Cycling ‘De Paris à Amsterdam’

Ghislaine

In News Posted

In 1811, as Napoleon Bonaparte rode in a carriage from Paris to Amsterdam, he got annoyed by the muddy roads in the Netherlands and decided to build a paved road. The ‘Route Impériale 2’ or ‘De Paris à Amsterdam’ was completed in 1813, a four-meter large paved road with a line of trees running along each side, as part of the road Breda-Gorinchem-Utrecht-Amsterdam. Tollbooths and inns later followed along the road.

For the province of Utrecht, bringing the historical infrastructure to life is one of the major points in their heritage policy. Regarding mobility, enabling ‘cycle-through’ routes is an important issue: improving existing cycling paths and connecting them to each other makes it more attractive to use the bike for longer distances as well.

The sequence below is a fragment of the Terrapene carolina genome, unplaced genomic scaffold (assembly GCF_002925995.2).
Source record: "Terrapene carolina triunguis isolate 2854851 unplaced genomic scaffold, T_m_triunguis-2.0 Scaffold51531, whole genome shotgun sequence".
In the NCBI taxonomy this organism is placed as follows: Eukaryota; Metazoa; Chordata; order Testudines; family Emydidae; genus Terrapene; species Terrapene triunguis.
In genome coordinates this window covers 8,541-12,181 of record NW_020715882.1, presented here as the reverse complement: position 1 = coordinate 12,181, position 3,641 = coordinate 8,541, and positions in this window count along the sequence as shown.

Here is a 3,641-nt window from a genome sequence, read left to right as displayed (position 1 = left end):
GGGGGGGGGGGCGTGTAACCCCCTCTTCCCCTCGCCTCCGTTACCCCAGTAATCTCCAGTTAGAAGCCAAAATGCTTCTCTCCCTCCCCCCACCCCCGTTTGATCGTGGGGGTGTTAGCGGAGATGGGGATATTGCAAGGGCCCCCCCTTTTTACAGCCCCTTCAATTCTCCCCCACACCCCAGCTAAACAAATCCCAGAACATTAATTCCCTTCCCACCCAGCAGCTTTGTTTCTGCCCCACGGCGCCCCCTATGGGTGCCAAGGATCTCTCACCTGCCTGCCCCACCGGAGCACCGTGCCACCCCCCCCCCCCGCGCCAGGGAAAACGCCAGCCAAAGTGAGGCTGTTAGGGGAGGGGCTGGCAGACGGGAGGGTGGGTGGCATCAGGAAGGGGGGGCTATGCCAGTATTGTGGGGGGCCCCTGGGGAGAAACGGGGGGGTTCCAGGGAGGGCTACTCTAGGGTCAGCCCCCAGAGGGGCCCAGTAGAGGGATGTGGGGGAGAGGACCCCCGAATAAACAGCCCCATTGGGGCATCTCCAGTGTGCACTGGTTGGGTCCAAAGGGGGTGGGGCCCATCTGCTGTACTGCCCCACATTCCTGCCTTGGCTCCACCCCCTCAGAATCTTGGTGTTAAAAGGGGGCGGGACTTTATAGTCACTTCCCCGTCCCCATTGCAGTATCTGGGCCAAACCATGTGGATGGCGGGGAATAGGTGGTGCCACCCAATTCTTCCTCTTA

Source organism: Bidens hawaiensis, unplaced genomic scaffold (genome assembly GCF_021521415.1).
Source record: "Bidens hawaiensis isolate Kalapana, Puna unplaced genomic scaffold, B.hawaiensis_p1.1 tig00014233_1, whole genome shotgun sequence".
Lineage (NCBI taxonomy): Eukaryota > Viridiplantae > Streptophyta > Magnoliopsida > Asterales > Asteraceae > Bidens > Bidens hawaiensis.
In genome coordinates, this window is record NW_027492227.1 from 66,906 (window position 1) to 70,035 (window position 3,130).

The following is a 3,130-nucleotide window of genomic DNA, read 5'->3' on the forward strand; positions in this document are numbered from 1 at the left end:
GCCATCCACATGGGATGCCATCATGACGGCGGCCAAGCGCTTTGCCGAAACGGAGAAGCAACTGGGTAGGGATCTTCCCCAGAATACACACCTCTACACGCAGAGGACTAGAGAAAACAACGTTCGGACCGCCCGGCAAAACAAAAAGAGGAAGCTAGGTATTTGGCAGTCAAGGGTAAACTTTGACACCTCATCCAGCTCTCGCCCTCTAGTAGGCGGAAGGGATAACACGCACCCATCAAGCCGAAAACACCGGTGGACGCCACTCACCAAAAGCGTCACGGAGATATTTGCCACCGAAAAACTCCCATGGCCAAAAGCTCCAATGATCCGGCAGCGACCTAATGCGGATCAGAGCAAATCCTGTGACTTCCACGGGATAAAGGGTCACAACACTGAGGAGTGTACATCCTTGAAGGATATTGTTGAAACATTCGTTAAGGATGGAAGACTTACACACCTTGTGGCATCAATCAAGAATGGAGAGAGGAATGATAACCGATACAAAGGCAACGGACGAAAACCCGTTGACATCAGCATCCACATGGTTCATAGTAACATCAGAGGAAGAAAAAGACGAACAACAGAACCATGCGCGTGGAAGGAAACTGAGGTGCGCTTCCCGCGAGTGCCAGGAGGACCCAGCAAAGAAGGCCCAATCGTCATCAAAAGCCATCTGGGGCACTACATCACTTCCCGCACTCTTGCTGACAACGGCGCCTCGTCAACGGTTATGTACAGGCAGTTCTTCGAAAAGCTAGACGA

The planned cycle-through route Utrecht-Nieuwegein-IJsselstein brings together heritage and mobility: the ‘Route Impériale 2’ and the cycle-through route partly overlap. In the coming months, on behalf of the province, QKunst will explore the possibilities of representing Napoleon’s historical route along the cycle-through route by involving an artist or a designer.

Team: Véronique Baar, route exploration support & photography Mijke Rummens

Alle rijkswegen vanuit de hoofdstad van het keizerrijk, Parijs, met rechtsboven route no2 naar Amsterdam | Beeld: publicatie ‘Over historische wegen’ (Roland Blijdenstijn, Kees Volkers). /// All the imperial roads from the capital of the empire, Paris, with on the right, above, route no 2 to Amsterdam | Image: publication 'On historical roads' (Roland Blijdenstijn, Kees Volkers).
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Cycling ‘De Paris à Amsterdam’

24/02/22